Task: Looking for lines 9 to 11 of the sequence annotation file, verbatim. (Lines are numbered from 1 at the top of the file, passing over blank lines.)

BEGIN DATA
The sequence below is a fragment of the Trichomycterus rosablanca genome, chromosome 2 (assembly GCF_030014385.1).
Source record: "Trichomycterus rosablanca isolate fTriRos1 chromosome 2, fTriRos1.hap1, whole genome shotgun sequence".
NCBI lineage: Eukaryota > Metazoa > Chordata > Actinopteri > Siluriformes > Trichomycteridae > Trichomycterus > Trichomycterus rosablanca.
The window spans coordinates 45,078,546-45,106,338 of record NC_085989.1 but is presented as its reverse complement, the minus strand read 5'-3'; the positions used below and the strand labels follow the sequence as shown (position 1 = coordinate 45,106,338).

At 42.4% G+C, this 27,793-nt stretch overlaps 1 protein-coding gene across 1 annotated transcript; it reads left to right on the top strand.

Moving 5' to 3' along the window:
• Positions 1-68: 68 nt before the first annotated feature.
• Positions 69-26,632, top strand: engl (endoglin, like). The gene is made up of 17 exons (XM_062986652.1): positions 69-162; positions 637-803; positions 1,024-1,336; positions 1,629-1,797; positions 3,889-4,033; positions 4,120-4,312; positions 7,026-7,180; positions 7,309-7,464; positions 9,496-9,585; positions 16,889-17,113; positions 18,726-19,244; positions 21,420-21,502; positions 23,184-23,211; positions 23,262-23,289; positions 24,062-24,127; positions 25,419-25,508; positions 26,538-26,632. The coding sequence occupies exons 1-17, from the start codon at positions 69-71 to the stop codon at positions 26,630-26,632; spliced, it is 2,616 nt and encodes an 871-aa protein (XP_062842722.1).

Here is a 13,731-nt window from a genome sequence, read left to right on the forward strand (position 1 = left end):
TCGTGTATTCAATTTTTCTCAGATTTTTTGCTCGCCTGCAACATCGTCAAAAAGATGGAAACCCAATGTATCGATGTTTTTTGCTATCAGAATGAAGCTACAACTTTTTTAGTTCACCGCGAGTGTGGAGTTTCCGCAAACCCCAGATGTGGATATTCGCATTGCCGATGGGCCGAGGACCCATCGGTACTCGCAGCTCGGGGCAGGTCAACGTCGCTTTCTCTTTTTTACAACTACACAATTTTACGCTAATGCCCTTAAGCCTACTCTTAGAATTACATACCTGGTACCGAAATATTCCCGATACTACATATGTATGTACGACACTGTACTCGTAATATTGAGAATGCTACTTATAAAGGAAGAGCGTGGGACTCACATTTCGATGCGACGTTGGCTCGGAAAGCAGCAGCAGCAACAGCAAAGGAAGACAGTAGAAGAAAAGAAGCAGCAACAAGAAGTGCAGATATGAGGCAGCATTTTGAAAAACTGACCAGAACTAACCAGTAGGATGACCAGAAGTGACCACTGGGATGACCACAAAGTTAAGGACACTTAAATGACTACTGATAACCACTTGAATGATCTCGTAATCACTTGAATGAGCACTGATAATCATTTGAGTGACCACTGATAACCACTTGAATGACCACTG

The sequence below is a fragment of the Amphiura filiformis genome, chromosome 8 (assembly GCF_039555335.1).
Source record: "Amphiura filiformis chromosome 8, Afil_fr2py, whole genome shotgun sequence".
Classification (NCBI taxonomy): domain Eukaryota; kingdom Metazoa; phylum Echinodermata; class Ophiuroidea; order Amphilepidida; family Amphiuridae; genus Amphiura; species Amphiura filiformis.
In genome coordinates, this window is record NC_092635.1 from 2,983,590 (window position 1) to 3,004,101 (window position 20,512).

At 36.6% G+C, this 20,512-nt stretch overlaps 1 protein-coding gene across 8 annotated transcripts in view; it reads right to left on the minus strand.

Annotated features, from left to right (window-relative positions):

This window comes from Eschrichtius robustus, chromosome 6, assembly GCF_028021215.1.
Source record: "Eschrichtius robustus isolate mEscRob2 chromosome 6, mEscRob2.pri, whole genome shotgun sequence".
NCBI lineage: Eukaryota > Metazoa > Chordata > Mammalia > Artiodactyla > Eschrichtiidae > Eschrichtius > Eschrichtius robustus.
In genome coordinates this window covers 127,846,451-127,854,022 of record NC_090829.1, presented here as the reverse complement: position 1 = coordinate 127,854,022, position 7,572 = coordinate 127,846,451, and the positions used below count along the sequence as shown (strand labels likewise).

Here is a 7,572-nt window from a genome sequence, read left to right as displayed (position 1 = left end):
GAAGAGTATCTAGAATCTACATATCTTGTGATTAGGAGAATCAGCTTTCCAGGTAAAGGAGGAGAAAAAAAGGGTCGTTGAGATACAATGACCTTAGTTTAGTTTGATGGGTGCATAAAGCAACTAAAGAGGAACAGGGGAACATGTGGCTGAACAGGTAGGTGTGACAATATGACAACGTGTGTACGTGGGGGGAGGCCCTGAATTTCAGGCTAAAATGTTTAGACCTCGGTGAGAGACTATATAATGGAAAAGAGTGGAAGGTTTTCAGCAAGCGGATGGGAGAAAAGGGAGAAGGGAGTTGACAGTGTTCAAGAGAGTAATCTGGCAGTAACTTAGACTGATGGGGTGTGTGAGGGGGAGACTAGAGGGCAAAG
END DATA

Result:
Here is a 13,731-nt window from a genome sequence, read left to right on the forward strand (position 1 = left end):
TCGTGTATTCAATTTTTCTCAGATTTTTTGCTCGCCTGCAACATCGTCAAAAAGATGGAAACCCAATGTATCGATGTTTTTTGCTATCAGAATGAAGCTACAACTTTTTTAGTTCACCGCGAGTGTGGAGTTTCCGCAAACCCCAGATGTGGATATTCGCATTGCCGATGGGCCGAGGACCCATCGGTACTCGCAGCTCGGGGCAGGTCAACGTCGCTTTCTCTTTTTTACAACTACACAATTTTACGCTAATGCCCTTAAGCCTACTCTTAGAATTACATACCTGGTACCGAAATATTCCCGATACTACATATGTATGTACGACACTGTACTCGTAATATTGAGAATGCTACTTATAAAGGAAGAGCGTGGGACTCACATTTCGATGCGACGTTGGCTCGGAAAGCAGCAGCAGCAACAGCAAAGGAAGACAGTAGAAGAAAAGAAGCAGCAACAAGAAGTGCAGATATGAGGCAGCATTTTGAAAAACTGACCAGAACTAACCAGTAGGATGACCAGAAGTGACCACTGGGATGACCACAAAGTTAAGGACACTTAAATGACTACTGATAACCACTTGAATGATCTCGTAATCACTTGAATGAGCACTGATAATCATTTGAGTGACCACTGATAACCACTTGAATGACCACTG

The sequence below is a fragment of the Amphiura filiformis genome, chromosome 8 (assembly GCF_039555335.1).